- The Paul Smith approach, however, is only applicable where there are truly conflicting dispute resolution clauses and it does not automatically apply in all insistences where an agreement contains both an arbitration clause and a jurisdiction clause. Rather, parties can decide to have some disputes under the agreement resolved by arbitration and some disputes resolved by litigation (that is through so-called unilateral or asymmetric dispute resolution clauses) and, if this can be shown to have been the parties’ objectively ascertained intentions, this intention should be respected and given effect to, which was the approach adopted in Transocean Offshore International Ventures Ltd v Burgundy Global Exploration Corp  SLR 821.
Taking into account these principles, the judge found that this was not a case where two dispute resolution clauses were directly conflicting. Instead, the judge held that the parties’ intention, objectively ascertained, was for the jurisdiction clause to expressly carve out certain disputes (that is, questions of interpretation or application of the Policy) from the scope of the more general arbitration clause. In doing so, the judge rejected MS Insurance’s submission that this would leave the arbitration clause with such a narrow scope that it could not have been commercially logical for the parties to have intended to do so.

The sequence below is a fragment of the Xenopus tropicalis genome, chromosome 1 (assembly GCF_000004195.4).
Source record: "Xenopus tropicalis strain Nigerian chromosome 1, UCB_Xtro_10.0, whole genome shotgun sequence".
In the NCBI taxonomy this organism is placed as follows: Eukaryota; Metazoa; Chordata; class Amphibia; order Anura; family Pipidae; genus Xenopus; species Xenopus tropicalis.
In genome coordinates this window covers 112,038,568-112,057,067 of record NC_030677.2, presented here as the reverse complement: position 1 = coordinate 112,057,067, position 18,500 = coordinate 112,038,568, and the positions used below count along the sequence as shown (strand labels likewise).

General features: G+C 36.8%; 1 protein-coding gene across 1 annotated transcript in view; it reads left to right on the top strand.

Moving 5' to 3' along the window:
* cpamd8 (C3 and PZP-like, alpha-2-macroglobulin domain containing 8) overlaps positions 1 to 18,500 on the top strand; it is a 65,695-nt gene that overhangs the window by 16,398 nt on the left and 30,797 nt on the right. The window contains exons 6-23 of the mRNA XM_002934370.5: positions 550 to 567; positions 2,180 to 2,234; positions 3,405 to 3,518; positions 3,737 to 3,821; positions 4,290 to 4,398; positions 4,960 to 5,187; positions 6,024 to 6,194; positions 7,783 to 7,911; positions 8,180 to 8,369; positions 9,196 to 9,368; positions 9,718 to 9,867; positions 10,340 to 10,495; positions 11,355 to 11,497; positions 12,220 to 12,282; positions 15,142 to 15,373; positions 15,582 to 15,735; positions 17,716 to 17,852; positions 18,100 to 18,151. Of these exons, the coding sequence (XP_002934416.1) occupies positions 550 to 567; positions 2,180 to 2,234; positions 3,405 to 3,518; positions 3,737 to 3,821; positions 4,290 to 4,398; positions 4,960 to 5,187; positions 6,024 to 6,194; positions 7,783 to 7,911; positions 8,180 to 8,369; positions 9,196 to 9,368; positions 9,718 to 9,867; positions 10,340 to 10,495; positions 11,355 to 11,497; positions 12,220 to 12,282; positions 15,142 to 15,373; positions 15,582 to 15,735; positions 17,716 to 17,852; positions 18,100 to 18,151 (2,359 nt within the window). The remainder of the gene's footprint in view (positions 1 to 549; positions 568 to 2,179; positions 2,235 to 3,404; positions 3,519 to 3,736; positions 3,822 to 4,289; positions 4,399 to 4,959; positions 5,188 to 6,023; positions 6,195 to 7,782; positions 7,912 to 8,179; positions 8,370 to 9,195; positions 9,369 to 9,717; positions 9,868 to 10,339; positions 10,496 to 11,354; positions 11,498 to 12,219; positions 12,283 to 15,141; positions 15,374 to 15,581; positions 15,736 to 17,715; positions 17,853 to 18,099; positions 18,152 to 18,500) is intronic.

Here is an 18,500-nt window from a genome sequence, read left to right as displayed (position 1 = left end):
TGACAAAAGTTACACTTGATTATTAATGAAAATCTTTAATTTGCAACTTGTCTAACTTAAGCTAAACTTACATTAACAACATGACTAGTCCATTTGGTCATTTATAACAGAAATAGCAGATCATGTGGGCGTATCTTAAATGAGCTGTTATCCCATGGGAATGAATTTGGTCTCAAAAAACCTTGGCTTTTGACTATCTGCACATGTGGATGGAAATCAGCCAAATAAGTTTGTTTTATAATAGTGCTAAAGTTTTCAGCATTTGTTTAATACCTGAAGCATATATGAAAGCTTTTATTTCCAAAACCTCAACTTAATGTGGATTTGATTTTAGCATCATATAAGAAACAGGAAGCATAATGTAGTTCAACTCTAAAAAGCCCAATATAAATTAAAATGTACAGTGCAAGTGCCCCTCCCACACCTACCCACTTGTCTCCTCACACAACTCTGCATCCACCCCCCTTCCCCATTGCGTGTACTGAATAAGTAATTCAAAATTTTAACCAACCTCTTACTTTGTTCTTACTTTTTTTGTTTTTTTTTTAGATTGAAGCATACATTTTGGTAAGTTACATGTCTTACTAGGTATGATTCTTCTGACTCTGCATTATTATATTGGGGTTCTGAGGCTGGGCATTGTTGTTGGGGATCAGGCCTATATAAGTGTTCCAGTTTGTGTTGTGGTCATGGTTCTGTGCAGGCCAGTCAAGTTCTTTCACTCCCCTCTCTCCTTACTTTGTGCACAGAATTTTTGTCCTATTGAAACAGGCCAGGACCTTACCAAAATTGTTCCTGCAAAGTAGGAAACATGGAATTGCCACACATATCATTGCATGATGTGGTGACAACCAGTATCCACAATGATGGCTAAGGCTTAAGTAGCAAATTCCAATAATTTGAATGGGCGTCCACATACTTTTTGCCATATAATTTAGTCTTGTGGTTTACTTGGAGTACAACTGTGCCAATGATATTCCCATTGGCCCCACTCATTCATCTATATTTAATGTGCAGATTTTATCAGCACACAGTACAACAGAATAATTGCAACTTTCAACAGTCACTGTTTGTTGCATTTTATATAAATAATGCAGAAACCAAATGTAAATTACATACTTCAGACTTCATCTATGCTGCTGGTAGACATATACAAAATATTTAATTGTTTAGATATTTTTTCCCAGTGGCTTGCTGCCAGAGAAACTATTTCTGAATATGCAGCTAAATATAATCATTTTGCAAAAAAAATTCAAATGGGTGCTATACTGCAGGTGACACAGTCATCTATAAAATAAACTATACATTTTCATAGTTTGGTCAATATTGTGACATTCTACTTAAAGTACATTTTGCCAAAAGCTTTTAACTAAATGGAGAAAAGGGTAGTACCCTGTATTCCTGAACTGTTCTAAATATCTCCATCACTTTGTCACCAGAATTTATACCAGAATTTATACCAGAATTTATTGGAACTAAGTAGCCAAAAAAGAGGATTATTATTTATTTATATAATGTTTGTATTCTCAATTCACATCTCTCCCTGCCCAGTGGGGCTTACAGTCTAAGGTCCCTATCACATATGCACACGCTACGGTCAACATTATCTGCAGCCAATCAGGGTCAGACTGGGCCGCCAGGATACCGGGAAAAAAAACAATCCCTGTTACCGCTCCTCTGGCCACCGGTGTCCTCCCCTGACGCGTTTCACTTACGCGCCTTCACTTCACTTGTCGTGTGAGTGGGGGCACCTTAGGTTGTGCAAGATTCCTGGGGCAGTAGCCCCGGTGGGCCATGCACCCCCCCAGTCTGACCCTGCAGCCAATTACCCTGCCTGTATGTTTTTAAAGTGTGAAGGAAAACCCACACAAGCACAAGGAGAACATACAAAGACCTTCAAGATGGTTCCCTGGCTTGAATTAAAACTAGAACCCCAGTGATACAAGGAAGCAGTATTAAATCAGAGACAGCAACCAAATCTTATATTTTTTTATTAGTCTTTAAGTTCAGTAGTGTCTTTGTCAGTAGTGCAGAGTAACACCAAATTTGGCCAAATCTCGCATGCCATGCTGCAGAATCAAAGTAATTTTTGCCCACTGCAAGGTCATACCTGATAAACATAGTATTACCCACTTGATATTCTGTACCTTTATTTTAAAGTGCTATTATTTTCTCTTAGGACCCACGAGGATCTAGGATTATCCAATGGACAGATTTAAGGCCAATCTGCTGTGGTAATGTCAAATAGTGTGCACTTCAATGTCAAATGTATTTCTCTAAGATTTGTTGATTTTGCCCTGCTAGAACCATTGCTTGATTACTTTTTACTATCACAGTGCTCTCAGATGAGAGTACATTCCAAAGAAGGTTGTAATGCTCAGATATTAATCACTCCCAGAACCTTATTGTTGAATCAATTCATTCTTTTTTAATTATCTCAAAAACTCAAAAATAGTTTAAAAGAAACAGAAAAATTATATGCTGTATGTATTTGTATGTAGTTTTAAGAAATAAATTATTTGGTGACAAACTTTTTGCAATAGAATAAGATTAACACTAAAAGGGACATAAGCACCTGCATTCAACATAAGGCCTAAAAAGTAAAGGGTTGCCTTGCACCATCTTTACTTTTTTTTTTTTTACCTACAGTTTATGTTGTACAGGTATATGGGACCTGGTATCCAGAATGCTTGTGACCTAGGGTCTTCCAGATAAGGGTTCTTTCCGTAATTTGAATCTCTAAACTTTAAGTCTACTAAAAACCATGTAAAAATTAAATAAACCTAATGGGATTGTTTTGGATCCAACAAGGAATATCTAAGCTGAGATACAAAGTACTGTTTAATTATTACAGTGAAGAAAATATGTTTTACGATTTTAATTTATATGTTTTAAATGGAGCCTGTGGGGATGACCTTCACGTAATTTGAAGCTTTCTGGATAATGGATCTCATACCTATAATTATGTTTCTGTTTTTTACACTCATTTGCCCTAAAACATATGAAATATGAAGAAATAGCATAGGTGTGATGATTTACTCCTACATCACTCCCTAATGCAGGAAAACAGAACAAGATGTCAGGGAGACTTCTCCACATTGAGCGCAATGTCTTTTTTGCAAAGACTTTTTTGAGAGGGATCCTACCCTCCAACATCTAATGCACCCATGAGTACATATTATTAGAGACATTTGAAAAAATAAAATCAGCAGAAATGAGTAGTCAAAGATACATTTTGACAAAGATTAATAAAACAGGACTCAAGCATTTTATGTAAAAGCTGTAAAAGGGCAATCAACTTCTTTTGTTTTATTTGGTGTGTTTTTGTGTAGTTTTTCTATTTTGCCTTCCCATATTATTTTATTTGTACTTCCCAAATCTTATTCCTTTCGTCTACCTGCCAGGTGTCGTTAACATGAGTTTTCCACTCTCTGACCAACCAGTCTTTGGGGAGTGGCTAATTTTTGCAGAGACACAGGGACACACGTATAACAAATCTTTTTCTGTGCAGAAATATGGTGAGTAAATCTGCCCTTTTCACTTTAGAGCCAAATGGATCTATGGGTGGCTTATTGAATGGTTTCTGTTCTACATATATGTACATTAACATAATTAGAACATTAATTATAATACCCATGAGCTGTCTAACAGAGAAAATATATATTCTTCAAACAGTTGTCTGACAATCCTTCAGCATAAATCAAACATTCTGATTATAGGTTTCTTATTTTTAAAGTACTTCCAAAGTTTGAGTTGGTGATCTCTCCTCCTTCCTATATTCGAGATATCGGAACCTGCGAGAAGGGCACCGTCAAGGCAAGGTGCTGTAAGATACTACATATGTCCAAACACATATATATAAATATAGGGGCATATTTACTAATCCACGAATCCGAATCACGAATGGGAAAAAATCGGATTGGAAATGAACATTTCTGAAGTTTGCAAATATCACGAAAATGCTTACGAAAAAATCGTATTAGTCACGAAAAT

MS Insurance’s application for a stay of the court proceedings was therefore rejected.
This is a further case in a long line of authorities that demonstrate how important it is to carefully draft dispute resolution clauses to precisely and properly reflect the parties’ intentions as to where and how they want their disputes to be heard. Parties are, of course, free to agree that certain disputes be determined in a particular manner. However, it is important to note that unilateral or asymmetric clauses are frequently the subject of disputes and are also not recognised or enforceable in a number of jurisdictions, for example, Russia. It is therefore very important, if incorporating such a clause in a contract, that thought is given to the identity and nationality of the parties, the applicable jurisdictions and any other jurisdictions in which enforcement may be sought in the future.